For the fifteenth day of blogtober I’m going to share a non-fiction genre that is near and dear to my heart: natural women’s health.
These books range from menstrual care to postpartum care and they are my favorites. If you’re wondering what books I’m constantly recommending to my patients, these are the ones.
The First Forty Days by Heng Ou, Amely Greeven, and Marisa Belger
Folx, I love a well-written book. But do you know what I love even more than a well-written book? A gorgeous, and well-designed well-written book. The First Forty Days (affiliate link) by Heng Ou with Amely Greeven and Marisa Belger is just that. This book will help you plan your transition from motherhood (or parenthood) by taking you from the immediate prenatal period through a nourishing and traditional recovery. From natural baths to healthy recipes, you will find yourself loved and cherished while you get to know your new little one.
Check it out here. (affiliate link)
Balance Your Hormones, Balance Your Life by Dr. Claudia Welch
I am very obviously an acupuncture nerd. I’m also a women’s health nerd. I did not know that I aspired to be an ayurvedic nerd. In Balance Your Hormones, Balance Your Life (affiliate link), Dr. Claudia Welch combines the rich practices of both Traditional Chinese Medicine and Ayurvedic medicine to address common hormonal imbalances in estrogen dominant bodies (primarily cis-women).
Since reading her book I’ve started skin brushing and regular breast massage to help move qi and blood, based on my family history and now I scrape my tongue every day!
She does a great job of distilling two huge concepts into understandable chunks that I think are great for any reader.
You can find it here! (affiliate link)
The Fourth Trimester by Kimberly Ann Johnson
Kimberly Ann Johnson just keeps popping up in my life. About a year ago, one of my colleagues recommended her book The Fourth Trimester (affiliate link). I love Johnson’s passion for supporting birthing people in the postpartum period. This book is all about smoothing the transition into parenthood (or multi-parenthood) through creating a sanctuary plan, rebuilding your health (because you can’t pour from an empty cup), processing your birth experience, and opening to the world beyond the first three months of postpartum.
Taking Charge of Your Fertility by Toni Weschler
I’ve said it before and I’ll say it again – if you have a uterus, this book is required reading.
Whether or not you want to practice the fertility awareness method, the sort of connection you develop by understanding your body in this way is incomparable. In Taking Charge of Your Fertility (affiliate link), Toni Weschler teaches you to track your fertility signs – cervical position, mucus changes, basal body temperature – and how to interpret those signs.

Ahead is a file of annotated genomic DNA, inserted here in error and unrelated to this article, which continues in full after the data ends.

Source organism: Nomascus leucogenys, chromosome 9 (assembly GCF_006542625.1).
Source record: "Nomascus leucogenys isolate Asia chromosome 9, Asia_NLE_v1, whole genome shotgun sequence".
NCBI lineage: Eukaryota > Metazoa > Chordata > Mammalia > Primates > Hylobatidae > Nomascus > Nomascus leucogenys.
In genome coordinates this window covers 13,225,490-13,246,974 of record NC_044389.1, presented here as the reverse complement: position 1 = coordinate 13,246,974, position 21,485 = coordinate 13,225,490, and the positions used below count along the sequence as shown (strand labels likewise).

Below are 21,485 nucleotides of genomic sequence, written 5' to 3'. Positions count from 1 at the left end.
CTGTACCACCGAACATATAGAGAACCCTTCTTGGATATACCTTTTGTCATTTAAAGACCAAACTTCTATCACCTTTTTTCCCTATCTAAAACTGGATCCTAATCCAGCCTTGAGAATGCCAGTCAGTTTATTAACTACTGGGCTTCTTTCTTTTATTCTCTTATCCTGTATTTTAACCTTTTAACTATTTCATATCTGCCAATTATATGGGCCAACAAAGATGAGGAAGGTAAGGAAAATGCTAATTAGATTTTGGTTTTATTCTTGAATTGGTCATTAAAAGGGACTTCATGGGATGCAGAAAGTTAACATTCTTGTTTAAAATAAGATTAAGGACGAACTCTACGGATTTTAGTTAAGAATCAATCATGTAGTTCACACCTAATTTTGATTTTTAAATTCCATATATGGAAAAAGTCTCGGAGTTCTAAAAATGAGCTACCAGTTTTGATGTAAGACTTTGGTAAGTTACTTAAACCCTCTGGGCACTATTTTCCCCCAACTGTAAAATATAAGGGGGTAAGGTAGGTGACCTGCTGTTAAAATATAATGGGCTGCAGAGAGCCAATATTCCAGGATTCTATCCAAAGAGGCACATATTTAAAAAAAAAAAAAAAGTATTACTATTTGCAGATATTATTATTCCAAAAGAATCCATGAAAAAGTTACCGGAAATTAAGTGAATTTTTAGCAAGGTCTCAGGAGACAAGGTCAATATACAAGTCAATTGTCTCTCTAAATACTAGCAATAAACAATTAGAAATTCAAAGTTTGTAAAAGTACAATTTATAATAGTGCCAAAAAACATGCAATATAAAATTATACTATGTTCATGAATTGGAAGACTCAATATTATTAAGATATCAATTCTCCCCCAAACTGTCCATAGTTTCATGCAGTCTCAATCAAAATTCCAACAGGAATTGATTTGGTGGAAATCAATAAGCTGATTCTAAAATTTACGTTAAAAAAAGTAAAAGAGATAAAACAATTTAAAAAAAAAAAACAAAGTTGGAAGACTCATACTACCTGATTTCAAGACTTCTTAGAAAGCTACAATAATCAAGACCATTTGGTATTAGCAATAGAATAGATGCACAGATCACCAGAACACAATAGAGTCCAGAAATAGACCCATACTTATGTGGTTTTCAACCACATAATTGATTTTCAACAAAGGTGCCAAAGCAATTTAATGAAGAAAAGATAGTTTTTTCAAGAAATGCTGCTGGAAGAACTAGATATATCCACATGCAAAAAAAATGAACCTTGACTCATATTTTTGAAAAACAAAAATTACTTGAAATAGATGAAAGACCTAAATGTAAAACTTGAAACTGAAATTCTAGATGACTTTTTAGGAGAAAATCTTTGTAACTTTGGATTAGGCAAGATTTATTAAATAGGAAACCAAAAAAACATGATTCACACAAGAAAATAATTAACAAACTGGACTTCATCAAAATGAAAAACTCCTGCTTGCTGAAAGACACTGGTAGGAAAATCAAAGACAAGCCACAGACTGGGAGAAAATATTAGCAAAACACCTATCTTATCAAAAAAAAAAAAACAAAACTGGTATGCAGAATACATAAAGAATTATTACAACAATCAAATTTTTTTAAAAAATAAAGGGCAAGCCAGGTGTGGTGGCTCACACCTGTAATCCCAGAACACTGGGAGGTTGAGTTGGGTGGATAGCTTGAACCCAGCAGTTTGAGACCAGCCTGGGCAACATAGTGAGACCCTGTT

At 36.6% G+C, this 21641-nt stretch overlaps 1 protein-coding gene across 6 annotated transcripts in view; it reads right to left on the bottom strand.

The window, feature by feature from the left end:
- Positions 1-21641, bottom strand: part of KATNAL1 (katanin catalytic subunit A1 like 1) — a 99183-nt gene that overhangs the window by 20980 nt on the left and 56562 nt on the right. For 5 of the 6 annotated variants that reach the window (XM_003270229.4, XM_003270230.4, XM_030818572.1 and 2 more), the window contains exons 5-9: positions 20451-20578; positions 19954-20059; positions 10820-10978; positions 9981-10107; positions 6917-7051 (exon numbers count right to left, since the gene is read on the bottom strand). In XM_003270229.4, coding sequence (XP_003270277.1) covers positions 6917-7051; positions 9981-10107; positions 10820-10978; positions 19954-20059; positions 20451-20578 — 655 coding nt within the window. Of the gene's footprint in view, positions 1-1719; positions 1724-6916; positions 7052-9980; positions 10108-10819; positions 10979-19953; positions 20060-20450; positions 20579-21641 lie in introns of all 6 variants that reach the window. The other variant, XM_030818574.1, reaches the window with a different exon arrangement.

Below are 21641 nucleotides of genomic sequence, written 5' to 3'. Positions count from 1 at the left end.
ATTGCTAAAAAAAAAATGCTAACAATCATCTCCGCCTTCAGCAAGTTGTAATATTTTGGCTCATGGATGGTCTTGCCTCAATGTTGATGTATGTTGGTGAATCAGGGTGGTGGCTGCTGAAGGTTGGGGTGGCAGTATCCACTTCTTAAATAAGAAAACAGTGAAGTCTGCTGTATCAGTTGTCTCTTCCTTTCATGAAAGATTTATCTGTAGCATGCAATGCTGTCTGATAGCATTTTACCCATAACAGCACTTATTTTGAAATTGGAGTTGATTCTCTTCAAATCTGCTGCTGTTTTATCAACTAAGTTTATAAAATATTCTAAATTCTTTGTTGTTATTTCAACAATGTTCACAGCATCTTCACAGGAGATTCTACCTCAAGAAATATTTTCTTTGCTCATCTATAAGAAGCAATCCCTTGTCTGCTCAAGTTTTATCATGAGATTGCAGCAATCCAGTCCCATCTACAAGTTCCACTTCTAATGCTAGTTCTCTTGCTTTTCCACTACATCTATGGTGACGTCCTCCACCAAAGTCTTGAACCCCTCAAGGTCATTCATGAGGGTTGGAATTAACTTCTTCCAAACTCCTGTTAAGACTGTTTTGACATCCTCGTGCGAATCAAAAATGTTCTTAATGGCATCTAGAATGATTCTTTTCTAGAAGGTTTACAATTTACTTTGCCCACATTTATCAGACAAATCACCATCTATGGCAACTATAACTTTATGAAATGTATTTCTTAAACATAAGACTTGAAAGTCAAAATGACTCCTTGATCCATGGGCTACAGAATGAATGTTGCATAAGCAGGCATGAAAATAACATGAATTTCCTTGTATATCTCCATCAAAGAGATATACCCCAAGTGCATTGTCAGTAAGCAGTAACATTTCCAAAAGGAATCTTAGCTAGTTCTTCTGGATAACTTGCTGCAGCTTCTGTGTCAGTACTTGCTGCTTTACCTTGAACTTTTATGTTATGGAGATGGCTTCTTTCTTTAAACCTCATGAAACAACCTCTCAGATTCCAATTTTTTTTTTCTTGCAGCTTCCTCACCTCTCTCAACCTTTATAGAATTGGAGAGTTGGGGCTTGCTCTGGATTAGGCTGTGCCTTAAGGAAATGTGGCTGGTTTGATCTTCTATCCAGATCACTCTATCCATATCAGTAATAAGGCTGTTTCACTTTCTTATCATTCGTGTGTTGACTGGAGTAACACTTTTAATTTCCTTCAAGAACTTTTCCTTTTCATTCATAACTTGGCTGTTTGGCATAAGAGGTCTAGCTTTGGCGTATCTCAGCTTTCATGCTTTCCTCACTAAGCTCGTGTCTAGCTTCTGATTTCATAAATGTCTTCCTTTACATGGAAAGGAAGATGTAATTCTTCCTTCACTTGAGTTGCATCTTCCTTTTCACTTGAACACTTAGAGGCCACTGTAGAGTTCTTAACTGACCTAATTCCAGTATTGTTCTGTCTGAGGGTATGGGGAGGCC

When you connect with your cycle at this level, you’re committing to understanding yourself. You’re learning about a part of you that has been a “mystery” to the male-dominated sciences for years. You’re re-discovering something that midwives, cunning women, and other women dominated studies have always known – that your cycle may not fit into a 28-day perfect cycle pattern and that’s an ok place to start. You’re not broken.
And with these data, you begin to accumulate you learn what your follicular phase looks like and what your luteal phase looks life. From there, a huge world of reproductive health is open to you.
If you can only buy one book on this list, this is the one to get. And you can get it here. (affiliate link)
The Fifth Vital Sign by Lisa Hendrickson-Jack
I love The Fifth Vital Sign for two reasons: (affiliate link)
Firstly, as an acupuncturist, I do my interview, I check tongues and I check pulses. These three things together give me enough information to diagnose a pattern. But if I had only one vital sign to go on for reproductive health diagnosis, I would ask about the menstrual cycle.
For many of the reasons that Toni Weschler mentions in Taking Charge of Your Fertility, your menstrual cycle reflects your overall health, your stress levels, your nutrient intake – everything. Every diagnosable pattern in Chinese medicine will have some impact on a menstrual cycle. That’s how important your cycle is.
Second, by emphasizing the importance of our cycle, Lisa Hendrickson-Jack reminds us that our cycle is not a nuisance or an inconvenience. While she also discusses the fertility awareness method, she gets a little more into the emotional connection, managing the cycle, and recovering from hormonal contraception.